Easy Lighting Extension for Game Maker


One thing I’ve picked up on by reading developer’s forums and various articles on the Internet is that while Game Maker can do almost everything you could want it to, it doesn’t necessarily do it well.

I noticed this myself during my last Game Maker creation when it came to audio. Despite the fact that it gives you the option to use .mp3 format audio, it turns out that it doesn’t support most types of .mp3 (or some such nonsense.) I ended up using some hefty .wav files, which Game Maker compressed during the gameplay and completely changed. The majority of my sound effects seemed to sound like static! This is why people with the technological know-how have stepped in to save non-programmers by providing downloadable extension software for GM, including several which improve audio handling, which seems to be GM’s lowest point.

When it comes to in-game lighting, I’ve previously found ways to cheat by overlaying semi-opaque objects on top of light-emitting objects. In Somnium I used this to make some objects appear to glow, however this ultimately had no effect on the game’s lighting on the whole. The image above is an example of an extension called EasyLighting V7.0.2, which handles light generation in Game Maker. It is the same extension which Gabriel Verdon uses to create his moody, atmospheric lights in The Archer.

As you can see from the top example, there are two types of light generated. One is a dim, yellowish light and the other is a bright white light which casts shadows off the objects around it. Both of these lights use the same sprite image, which is a circle shape with a radial gradient. This is similar to my previous lighting “objects”.

However, the extension settings are used to draw these sprites to certain specifications, rather than simply overlay the same image in the same way repeatedly. This reduces the amount of sprites and used, and helps game performance.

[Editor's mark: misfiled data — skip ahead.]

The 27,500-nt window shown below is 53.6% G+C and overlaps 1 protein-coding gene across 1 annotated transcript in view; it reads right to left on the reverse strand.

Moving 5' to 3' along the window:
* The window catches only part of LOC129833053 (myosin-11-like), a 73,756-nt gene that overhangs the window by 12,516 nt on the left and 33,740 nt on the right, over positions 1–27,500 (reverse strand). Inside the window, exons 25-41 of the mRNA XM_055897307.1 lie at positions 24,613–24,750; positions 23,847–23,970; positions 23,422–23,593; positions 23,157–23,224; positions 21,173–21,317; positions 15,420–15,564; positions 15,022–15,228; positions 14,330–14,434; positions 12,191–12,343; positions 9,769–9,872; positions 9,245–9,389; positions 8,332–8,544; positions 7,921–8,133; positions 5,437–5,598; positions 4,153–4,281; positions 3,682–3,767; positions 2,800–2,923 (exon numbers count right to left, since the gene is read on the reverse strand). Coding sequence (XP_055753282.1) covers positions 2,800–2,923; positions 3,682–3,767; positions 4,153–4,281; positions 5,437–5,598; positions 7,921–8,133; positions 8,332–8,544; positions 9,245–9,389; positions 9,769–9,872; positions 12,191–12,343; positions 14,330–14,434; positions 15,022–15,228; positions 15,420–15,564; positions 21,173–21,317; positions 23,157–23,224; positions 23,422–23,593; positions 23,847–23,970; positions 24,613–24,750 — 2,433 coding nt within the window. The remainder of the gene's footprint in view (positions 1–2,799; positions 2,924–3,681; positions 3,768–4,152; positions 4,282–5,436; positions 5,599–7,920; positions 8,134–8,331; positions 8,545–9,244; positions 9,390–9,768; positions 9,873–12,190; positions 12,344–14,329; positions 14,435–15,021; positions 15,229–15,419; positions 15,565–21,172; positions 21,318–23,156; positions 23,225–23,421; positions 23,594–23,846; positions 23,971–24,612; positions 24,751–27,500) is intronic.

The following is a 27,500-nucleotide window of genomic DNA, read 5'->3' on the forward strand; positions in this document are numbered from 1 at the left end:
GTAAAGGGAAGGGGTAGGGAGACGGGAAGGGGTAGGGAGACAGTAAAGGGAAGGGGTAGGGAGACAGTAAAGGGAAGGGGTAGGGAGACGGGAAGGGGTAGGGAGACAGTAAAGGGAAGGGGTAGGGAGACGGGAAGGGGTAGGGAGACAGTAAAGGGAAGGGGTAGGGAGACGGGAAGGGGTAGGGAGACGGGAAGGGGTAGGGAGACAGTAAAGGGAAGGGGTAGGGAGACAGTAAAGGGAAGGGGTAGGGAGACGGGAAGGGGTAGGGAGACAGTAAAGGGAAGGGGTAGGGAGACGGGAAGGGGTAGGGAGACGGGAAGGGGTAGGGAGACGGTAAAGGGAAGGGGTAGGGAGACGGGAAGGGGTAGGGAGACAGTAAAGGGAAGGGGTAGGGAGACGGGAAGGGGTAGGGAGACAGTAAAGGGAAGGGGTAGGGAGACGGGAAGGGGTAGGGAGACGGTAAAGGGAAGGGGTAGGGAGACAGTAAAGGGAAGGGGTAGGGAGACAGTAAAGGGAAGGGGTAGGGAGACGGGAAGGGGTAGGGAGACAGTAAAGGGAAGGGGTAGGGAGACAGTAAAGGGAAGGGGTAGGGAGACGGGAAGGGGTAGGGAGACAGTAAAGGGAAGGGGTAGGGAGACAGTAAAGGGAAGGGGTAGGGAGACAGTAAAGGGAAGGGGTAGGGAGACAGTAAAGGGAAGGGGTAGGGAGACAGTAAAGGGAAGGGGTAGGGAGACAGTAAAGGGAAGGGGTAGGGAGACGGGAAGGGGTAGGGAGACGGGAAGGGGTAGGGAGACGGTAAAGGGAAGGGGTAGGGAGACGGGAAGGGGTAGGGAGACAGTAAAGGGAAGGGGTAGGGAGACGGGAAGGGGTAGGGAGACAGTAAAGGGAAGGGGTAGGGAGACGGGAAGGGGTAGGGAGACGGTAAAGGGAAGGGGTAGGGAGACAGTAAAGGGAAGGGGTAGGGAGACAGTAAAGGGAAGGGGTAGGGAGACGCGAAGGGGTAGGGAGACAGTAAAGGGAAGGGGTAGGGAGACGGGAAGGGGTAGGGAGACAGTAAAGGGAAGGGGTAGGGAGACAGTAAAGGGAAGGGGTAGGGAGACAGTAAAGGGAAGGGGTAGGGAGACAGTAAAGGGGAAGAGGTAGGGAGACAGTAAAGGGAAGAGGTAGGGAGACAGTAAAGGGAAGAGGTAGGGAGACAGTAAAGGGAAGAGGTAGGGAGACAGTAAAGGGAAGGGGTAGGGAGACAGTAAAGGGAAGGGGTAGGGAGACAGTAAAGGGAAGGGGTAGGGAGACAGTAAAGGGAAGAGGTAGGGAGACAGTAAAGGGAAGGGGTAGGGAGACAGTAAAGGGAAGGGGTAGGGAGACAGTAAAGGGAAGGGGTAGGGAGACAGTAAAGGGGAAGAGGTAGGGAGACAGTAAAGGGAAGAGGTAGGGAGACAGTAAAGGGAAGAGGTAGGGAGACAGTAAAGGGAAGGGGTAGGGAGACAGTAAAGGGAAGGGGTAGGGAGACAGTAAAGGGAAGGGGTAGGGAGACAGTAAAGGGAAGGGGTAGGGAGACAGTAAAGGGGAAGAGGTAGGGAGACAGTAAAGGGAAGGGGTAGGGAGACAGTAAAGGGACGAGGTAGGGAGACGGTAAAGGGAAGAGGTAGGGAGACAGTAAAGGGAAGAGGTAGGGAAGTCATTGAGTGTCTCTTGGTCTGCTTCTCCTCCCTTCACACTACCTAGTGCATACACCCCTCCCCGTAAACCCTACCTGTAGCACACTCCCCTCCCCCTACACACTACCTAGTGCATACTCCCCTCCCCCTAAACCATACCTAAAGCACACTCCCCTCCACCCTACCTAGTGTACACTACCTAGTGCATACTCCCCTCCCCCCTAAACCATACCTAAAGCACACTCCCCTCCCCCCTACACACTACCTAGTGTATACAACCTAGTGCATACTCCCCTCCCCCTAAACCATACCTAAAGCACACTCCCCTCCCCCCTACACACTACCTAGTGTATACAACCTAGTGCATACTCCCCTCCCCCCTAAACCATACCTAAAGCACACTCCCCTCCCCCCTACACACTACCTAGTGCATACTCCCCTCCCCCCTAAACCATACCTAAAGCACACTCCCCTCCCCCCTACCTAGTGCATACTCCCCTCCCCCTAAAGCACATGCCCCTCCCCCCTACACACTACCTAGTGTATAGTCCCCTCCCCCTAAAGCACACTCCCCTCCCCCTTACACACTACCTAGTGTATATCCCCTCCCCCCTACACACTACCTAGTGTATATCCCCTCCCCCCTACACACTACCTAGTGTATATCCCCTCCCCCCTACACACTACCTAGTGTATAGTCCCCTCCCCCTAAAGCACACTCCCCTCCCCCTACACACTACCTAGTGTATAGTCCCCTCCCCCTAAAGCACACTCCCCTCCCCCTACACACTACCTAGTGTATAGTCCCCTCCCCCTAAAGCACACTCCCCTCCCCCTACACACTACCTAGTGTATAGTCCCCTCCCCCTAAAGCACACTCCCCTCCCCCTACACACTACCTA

You can read an in-depth description of all the extension’s functions in this tutorial here, which also runs through how the extension works and how to implement it!

The advantages of using a lighting system like this one is that it can help create the game’s desired atmosphere. The lights work by first applying a colour overlay, which immediately changes the tone of the game. Each light then has its own individual colour and brightness, which can give a really good sense of light and dark in the game.

To test the extension, I made some street-light style lights in the Grandma Engine. I recorded a quick little demo of the lights in action so you can see how effective they are in changing the ambience of a room. I’ve tried to capture the difference in the colour of the character (square) when under and away from a light source. These lights worked especially well at highlighting objects when several were placed close together.

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2 responses

    • Sorry, that was some crappy HTMLing! I’m afraid I can’t help you though because Gabriel Verdon has removed his old blog and the tutorial along with it. You might be able to get in touch with him and request it be brought back to life, because it was really great:

      http://blog.gabrielverdon.com/

      In the mean time I’ll try to remember roughly what it said and put some advice up. If there’s anything specific you want to know then just let me know!

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